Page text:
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Lectio Divina: Daily Information for a New Life

by Fr. Adam Ryan

Descriptive Title

Lectio Divina: Daily Information for a New Life — Even Three Minutes At a Time


Fr. Adam Ryan discusses the value of holy reading. He shows us how to draw profit for our spiritual life from spending a few minutes a day reading the Scriptures.

Publisher & Date

Conception Abbey Website, Fall 2000

The Rule of Benedict arranges daily life to be punctuated with a rhythm of set times for formal communal prayer: the Divine Office, also known as the opus Dei, the work of God.

The rest of the day, other than time for eating and sleeping, is divided into periods for manual labor and for lectio divina, the prayerful reading of the Sacred Scripture. So important is lectio divina for St. Benedict that he provides that one or two senior monks make the rounds of the monastery while the monks are doing lectio divina to supervise and encourage this sacred activity.

In the monastery Sunday becomes a day especially devoted to lectio divina: “On Sunday all are to be engaged in reading except those who have been assigned various duties” (RB 48).

Why lectio divina? St. Benedict asks and answers the same question: “What page, what passage of the inspired books of the Old and New Testaments is not the truest of guides for human life?” (RB 73:3) The reading of Scripture makes us more human and more alive. St. Benedict sees daily life as a journey; on this journey the Gospels are our special guide. (RB Prologue 21)

Whenever we gather in prayer as Christians we celebrate the Word of God. The Scriptures are central to every sacrament, every privileged ritual moment on our journey. The Psalms in particular are our private and communal prayer expressing the widest ranges of our relationship with God. But what about our ordinary daily life? What role does the Bible have in our lives?

St. Paul teaches us:

“The righteousness that comes from faith says, ‘Do not say in your heart, “Who will ascend into heaven?” (that is, to bring Christ down) or “Who will descend into the abyss?”’ (that is, to bring Christ up from the dead). But what does it say? ‘The word is near you, on your lips and in your heart’ (the word of faith that we proclaim) . . .” (Romans 10:6-9 [NRSV])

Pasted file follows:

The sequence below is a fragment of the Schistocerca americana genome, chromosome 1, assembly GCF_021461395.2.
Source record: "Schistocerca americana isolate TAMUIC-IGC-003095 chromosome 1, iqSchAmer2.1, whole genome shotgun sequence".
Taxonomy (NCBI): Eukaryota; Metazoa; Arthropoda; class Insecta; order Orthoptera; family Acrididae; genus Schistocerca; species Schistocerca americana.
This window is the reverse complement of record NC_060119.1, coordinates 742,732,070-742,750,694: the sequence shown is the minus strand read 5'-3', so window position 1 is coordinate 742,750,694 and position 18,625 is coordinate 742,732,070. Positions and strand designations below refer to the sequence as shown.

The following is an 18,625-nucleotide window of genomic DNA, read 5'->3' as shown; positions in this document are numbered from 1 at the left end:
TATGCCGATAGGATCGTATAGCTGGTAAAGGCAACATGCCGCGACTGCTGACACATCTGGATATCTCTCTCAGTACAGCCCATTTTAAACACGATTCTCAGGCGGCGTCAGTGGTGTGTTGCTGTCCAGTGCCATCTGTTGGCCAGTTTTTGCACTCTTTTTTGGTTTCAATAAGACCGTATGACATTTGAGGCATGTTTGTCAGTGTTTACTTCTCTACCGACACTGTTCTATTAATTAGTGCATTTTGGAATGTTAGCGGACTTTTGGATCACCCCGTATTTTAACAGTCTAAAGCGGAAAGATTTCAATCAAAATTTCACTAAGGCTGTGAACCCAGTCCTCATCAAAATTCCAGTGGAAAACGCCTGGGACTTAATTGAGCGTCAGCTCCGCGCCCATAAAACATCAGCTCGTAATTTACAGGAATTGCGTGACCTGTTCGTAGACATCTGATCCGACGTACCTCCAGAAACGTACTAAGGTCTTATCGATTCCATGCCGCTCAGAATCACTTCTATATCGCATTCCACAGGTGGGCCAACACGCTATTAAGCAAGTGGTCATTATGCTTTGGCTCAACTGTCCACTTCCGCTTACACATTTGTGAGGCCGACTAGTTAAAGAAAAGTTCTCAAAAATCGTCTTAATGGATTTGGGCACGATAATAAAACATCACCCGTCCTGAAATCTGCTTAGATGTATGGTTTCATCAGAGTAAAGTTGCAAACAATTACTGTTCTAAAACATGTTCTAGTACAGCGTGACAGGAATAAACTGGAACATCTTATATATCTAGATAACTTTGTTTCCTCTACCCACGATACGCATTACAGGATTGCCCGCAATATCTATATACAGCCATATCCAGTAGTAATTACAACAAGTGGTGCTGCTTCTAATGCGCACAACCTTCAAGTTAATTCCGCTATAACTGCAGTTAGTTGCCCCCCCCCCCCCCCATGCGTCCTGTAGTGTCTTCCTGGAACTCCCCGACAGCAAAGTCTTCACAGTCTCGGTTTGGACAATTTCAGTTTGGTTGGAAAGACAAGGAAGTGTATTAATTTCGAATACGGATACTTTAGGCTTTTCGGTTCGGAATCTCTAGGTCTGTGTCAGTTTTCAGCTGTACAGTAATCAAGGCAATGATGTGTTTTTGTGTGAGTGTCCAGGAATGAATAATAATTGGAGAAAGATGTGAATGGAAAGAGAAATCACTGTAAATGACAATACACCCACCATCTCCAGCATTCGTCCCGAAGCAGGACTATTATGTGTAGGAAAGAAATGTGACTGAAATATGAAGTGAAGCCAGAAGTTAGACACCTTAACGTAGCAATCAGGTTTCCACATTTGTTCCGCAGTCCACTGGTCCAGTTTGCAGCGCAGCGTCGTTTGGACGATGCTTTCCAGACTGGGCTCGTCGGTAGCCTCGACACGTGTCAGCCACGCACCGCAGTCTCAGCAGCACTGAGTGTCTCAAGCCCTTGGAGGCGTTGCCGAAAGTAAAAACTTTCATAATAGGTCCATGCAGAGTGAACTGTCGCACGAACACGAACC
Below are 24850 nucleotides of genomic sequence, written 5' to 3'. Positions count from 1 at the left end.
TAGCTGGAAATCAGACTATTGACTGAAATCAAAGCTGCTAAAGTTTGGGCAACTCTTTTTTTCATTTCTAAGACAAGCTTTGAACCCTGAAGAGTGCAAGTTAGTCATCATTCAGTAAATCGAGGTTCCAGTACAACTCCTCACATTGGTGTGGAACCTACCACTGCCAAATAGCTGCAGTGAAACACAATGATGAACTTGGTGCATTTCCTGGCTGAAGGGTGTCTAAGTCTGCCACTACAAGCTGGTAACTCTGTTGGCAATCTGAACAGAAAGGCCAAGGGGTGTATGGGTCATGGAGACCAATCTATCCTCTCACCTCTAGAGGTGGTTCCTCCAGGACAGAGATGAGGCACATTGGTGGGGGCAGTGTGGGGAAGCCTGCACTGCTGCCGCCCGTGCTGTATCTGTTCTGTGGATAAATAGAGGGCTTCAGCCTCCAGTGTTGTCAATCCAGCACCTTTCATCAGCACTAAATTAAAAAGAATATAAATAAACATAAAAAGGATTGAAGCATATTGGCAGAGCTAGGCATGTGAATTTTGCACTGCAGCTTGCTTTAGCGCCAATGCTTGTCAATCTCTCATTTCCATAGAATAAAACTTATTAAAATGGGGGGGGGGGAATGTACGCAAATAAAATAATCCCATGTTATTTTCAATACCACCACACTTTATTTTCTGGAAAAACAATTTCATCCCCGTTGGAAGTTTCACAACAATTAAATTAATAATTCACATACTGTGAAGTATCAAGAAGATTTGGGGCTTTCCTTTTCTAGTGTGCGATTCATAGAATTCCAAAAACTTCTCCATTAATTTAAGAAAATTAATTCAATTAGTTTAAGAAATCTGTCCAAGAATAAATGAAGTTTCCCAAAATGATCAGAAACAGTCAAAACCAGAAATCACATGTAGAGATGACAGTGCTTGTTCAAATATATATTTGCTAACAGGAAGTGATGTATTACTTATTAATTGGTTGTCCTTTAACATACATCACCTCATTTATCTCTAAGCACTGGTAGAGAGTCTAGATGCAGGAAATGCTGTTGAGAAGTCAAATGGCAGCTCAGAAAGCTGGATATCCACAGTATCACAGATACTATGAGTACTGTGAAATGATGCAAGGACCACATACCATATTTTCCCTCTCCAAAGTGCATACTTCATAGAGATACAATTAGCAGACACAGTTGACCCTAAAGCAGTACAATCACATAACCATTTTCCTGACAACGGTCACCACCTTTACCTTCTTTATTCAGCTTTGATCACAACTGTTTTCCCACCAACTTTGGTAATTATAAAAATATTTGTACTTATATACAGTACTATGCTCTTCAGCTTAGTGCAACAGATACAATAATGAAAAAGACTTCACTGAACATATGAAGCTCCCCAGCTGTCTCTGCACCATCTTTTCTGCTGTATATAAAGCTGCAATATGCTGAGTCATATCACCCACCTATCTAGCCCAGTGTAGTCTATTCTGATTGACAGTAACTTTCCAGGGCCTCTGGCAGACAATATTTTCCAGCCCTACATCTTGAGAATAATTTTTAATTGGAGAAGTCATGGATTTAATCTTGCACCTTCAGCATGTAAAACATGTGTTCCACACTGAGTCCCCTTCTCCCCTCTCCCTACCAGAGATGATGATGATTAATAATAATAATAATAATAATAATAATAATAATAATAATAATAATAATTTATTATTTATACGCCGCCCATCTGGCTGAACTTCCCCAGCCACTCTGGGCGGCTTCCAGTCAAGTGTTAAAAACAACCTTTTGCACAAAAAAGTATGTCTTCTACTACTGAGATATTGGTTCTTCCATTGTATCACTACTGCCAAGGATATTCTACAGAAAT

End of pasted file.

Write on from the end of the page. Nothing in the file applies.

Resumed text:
St. Benedict’s teaching on lectio divina is an invitation and a challenge. How often is the Word in our mouth, or in our heart? St. Paul here is citing Deuteronomy, where Moses also states:

“Keep these words that I am commanding you today in your heart. Recite them to your children and talk about them when you are at home and when you are away, when you lie down and when you rise. Bind them as a sign on your hand, fix them as an emblem on your forehead, and write them on the doorposts of your house and on your gates.” (Deuteronomy 6:6-9 [NRSV])

Reading the Bible every day shapes and forms us. It also in-forms all on our life’s activities: here and there, at home or away, in and out. Moses and St. Paul and St. Benedict envision for us a simple but rich intimacy with the Word of God.

Throughout the Bible, the Word of God is compared to food. Jesus quotes Deuteronomy: “One does not live by bread alone, but by every word that comes from the mouth of God.” (Matthew 4:4 [NRSV]). We can think about ways of reading the Bible in our daily lives by analyzing how we eat.